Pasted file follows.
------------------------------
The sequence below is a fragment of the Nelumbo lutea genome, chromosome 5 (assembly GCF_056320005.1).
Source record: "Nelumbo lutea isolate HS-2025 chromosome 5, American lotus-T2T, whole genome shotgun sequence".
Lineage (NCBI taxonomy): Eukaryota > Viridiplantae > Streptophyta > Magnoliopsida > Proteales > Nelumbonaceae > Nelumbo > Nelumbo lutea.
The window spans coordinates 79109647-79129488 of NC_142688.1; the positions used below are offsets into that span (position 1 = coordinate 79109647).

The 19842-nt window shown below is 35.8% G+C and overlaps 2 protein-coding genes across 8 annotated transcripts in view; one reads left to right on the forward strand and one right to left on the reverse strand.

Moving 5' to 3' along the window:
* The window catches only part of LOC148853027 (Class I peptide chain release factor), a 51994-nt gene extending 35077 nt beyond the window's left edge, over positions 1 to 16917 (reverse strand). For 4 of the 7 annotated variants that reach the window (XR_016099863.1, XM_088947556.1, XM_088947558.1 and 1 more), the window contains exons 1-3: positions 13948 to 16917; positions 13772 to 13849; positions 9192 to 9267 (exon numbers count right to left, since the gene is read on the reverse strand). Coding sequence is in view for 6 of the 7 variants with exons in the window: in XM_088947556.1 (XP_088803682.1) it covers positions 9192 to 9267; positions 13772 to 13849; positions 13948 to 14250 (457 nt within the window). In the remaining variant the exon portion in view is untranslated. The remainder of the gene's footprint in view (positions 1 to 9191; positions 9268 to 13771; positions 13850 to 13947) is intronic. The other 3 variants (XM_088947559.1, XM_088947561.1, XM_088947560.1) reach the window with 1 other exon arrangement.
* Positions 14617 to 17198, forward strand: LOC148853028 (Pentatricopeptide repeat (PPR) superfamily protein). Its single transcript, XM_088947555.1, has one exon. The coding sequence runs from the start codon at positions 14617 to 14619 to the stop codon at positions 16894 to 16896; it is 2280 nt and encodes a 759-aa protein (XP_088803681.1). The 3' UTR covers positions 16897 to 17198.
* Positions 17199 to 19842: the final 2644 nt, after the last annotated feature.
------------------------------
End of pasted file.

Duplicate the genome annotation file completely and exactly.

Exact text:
The sequence below is a fragment of the Nelumbo lutea genome, chromosome 5 (assembly GCF_056320005.1).
Source record: "Nelumbo lutea isolate HS-2025 chromosome 5, American lotus-T2T, whole genome shotgun sequence".
Lineage (NCBI taxonomy): Eukaryota > Viridiplantae > Streptophyta > Magnoliopsida > Proteales > Nelumbonaceae > Nelumbo > Nelumbo lutea.
The window spans coordinates 79109647-79129488 of NC_142688.1; the positions used below are offsets into that span (position 1 = coordinate 79109647).

The 19842-nt window shown below is 35.8% G+C and overlaps 2 protein-coding genes across 8 annotated transcripts in view; one reads left to right on the forward strand and one right to left on the reverse strand.

Moving 5' to 3' along the window:
* The window catches only part of LOC148853027 (Class I peptide chain release factor), a 51994-nt gene extending 35077 nt beyond the window's left edge, over positions 1 to 16917 (reverse strand). For 4 of the 7 annotated variants that reach the window (XR_016099863.1, XM_088947556.1, XM_088947558.1 and 1 more), the window contains exons 1-3: positions 13948 to 16917; positions 13772 to 13849; positions 9192 to 9267 (exon numbers count right to left, since the gene is read on the reverse strand). Coding sequence is in view for 6 of the 7 variants with exons in the window: in XM_088947556.1 (XP_088803682.1) it covers positions 9192 to 9267; positions 13772 to 13849; positions 13948 to 14250 (457 nt within the window). In the remaining variant the exon portion in view is untranslated. The remainder of the gene's footprint in view (positions 1 to 9191; positions 9268 to 13771; positions 13850 to 13947) is intronic. The other 3 variants (XM_088947559.1, XM_088947561.1, XM_088947560.1) reach the window with 1 other exon arrangement.
* Positions 14617 to 17198, forward strand: LOC148853028 (Pentatricopeptide repeat (PPR) superfamily protein). Its single transcript, XM_088947555.1, has one exon. The coding sequence runs from the start codon at positions 14617 to 14619 to the stop codon at positions 16894 to 16896; it is 2280 nt and encodes a 759-aa protein (XP_088803681.1). The 3' UTR covers positions 16897 to 17198.
* Positions 17199 to 19842: the final 2644 nt, after the last annotated feature.